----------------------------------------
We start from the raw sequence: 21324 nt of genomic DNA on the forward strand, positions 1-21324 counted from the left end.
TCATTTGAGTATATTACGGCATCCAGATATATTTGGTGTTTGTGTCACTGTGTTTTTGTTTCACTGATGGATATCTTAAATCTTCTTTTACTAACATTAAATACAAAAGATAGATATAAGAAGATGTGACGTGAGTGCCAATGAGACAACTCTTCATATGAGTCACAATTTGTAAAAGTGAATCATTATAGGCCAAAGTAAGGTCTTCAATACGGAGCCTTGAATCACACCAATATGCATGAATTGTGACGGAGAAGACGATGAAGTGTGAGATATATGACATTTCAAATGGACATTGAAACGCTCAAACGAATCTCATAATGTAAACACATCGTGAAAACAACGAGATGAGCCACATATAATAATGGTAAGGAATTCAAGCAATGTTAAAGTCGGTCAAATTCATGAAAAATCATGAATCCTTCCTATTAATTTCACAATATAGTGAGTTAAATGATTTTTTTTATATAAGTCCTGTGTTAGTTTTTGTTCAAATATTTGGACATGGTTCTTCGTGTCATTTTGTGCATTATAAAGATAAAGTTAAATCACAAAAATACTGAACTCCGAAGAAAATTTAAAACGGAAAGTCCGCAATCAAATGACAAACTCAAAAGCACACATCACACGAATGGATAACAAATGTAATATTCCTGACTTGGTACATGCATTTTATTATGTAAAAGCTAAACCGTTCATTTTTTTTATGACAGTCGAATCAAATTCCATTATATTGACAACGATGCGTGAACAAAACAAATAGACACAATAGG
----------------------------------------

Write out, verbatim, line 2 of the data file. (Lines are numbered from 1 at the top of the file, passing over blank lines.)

TCATTTGAGTATATTACGGCATCCAGATATATTTGGTGTTTGTGTCACTGTGTTTTTGTTTCACTGATGGATATCTTAAATCTTCTTTTACTAACATTAAATACAAAAGATAGATATAAGAAGATGTGACGTGAGTGCCAATGAGACAACTCTTCATATGAGTCACAATTTGTAAAAGTGAATCATTATAGGCCAAAGTAAGGTCTTCAATACGGAGCCTTGAATCACACCAATATGCATGAATTGTGACGGAGAAGACGATGAAGTGTGAGATATATGACATTTCAAATGGACATTGAAACGCTCAAACGAATCTCATAATGTAAACACATCGTGAAAACAACGAGATGAGCCACATATAATAATGGTAAGGAATTCAAGCAATGTTAAAGTCGGTCAAATTCATGAAAAATCATGAATCCTTCCTATTAATTTCACAATATAGTGAGTTAAATGATTTTTTTTATATAAGTCCTGTGTTAGTTTTTGTTCAAATATTTGGACATGGTTCTTCGTGTCATTTTGTGCATTATAAAGATAAAGTTAAATCACAAAAATACTGAACTCCGAAGAAAATTTAAAACGGAAAGTCCGCAATCAAATGACAAACTCAAAAGCACACATCACACGAATGGATAACAAATGTAATATTCCTGACTTGGTACATGCATTTTATTATGTAAAAGCTAAACCGTTCATTTTTTTTATGACAGTCGAATCAAATTCCATTATATTGACAACGATGCGTGAACAAAACAAATAGACACAATAGG